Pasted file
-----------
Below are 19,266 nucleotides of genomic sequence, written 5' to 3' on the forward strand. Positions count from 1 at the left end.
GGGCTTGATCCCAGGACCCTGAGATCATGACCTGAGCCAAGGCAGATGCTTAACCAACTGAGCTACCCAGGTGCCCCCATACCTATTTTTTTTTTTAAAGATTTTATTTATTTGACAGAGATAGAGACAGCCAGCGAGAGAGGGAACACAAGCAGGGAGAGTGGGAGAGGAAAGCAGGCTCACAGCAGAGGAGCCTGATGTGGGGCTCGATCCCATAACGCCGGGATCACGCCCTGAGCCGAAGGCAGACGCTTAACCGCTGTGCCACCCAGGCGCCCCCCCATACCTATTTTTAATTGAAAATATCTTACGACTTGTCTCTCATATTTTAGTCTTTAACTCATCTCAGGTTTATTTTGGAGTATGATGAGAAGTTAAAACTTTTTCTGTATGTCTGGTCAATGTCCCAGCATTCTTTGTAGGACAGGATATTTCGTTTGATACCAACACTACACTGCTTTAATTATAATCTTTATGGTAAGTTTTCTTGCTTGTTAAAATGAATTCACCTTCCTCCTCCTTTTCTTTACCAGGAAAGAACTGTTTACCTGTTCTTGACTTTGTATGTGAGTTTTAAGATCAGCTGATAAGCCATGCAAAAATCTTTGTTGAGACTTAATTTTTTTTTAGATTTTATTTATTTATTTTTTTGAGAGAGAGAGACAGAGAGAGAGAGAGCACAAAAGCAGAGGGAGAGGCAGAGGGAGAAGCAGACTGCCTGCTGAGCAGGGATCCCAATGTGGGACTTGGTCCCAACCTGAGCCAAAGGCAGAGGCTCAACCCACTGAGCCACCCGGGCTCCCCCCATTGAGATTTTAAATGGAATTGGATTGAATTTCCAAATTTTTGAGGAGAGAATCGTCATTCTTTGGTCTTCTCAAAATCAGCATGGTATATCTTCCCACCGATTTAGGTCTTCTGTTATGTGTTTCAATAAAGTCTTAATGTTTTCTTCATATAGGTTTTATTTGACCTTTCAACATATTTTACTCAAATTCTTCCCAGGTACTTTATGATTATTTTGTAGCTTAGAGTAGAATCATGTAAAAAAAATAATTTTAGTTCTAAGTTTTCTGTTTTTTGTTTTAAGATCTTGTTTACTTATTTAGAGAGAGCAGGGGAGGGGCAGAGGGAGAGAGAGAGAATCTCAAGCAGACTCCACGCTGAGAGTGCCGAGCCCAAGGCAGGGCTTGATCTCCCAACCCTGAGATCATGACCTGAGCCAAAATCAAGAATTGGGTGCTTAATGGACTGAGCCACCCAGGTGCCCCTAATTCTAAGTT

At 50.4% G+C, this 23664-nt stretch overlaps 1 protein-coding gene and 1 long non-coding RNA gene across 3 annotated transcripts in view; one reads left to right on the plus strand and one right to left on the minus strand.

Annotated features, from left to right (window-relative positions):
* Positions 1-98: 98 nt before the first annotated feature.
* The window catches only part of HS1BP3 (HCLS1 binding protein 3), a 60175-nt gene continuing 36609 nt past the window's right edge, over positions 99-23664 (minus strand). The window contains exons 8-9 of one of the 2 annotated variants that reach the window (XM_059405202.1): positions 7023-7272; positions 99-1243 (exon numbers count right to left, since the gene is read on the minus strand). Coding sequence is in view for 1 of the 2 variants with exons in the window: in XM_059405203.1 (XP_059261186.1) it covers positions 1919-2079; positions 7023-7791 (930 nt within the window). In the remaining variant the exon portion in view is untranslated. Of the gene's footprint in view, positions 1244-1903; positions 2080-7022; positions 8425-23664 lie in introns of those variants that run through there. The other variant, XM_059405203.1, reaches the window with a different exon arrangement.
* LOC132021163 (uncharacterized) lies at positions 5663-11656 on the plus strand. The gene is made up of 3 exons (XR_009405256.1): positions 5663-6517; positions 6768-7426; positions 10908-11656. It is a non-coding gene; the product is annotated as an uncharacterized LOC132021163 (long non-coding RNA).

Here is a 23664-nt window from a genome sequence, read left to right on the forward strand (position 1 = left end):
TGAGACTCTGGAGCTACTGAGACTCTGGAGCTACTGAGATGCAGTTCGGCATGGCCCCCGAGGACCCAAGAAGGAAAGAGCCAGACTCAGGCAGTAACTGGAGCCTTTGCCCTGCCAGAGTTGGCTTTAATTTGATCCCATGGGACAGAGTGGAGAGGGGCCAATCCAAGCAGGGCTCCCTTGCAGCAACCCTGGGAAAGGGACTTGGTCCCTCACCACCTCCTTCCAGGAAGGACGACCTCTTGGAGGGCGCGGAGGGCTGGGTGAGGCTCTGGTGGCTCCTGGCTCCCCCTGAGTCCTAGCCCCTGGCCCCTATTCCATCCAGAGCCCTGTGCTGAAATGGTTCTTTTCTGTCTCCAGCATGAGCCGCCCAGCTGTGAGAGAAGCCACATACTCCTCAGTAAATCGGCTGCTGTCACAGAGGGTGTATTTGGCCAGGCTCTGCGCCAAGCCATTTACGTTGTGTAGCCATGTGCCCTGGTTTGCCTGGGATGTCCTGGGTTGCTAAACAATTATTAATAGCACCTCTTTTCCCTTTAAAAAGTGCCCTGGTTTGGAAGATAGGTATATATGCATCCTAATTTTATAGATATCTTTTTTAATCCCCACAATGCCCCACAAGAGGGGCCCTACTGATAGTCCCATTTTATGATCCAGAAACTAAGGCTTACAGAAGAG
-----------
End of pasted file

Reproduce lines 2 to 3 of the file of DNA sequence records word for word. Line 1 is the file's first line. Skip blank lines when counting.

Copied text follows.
GGGCTTGATCCCAGGACCCTGAGATCATGACCTGAGCCAAGGCAGATGCTTAACCAACTGAGCTACCCAGGTGCCCCCATACCTATTTTTTTTTTTAAAGATTTTATTTATTTGACAGAGATAGAGACAGCCAGCGAGAGAGGGAACACAAGCAGGGAGAGTGGGAGAGGAAAGCAGGCTCACAGCAGAGGAGCCTGATGTGGGGCTCGATCCCATAACGCCGGGATCACGCCCTGAGCCGAAGGCAGACGCTTAACCGCTGTGCCACCCAGGCGCCCCCCCATACCTATTTTTAATTGAAAATATCTTACGACTTGTCTCTCATATTTTAGTCTTTAACTCATCTCAGGTTTATTTTGGAGTATGATGAGAAGTTAAAACTTTTTCTGTATGTCTGGTCAATGTCCCAGCATTCTTTGTAGGACAGGATATTTCGTTTGATACCAACACTACACTGCTTTAATTATAATCTTTATGGTAAGTTTTCTTGCTTGTTAAAATGAATTCACCTTCCTCCTCCTTTTCTTTACCAGGAAAGAACTGTTTACCTGTTCTTGACTTTGTATGTGAGTTTTAAGATCAGCTGATAAGCCATGCAAAAATCTTTGTTGAGACTTAATTTTTTTTTAGATTTTATTTATTTATTTTTTTGAGAGAGAGAGACAGAGAGAGAGAGAGCACAAAAGCAGAGGGAGAGGCAGAGGGAGAAGCAGACTGCCTGCTGAGCAGGGATCCCAATGTGGGACTTGGTCCCAACCTGAGCCAAAGGCAGAGGCTCAACCCACTGAGCCACCCGGGCTCCCCCCATTGAGATTTTAAATGGAATTGGATTGAATTTCCAAATTTTTGAGGAGAGAATCGTCATTCTTTGGTCTTCTCAAAATCAGCATGGTATATCTTCCCACCGATTTAGGTCTTCTGTTATGTGTTTCAATAAAGTCTTAATGTTTTCTTCATATAGGTTTTATTTGACCTTTCAACATATTTTACTCAAATTCTTCCCAGGTACTTTATGATTATTTTGTAGCTTAGAGTAGAATCATGTAAAAAAAATAATTTTAGTTCTAAGTTTTCTGTTTTTTGTTTTAAGATCTTGTTTACTTATTTAGAGAGAGCAGGGGAGGGGCAGAGGGAGAGAGAGAGAATCTCAAGCAGACTCCACGCTGAGAGTGCCGAGCCCAAGGCAGGGCTTGATCTCCCAACCCTGAGATCATGACCTGAGCCAAAATCAAGAATTGGGTGCTTAATGGACTGAGCCACCCAGGTGCCCCTAATTCTAAGTT

At 50.4% G+C, this 23664-nt stretch overlaps 1 protein-coding gene and 1 long non-coding RNA gene across 3 annotated transcripts in view; one reads left to right on the plus strand and one right to left on the minus strand.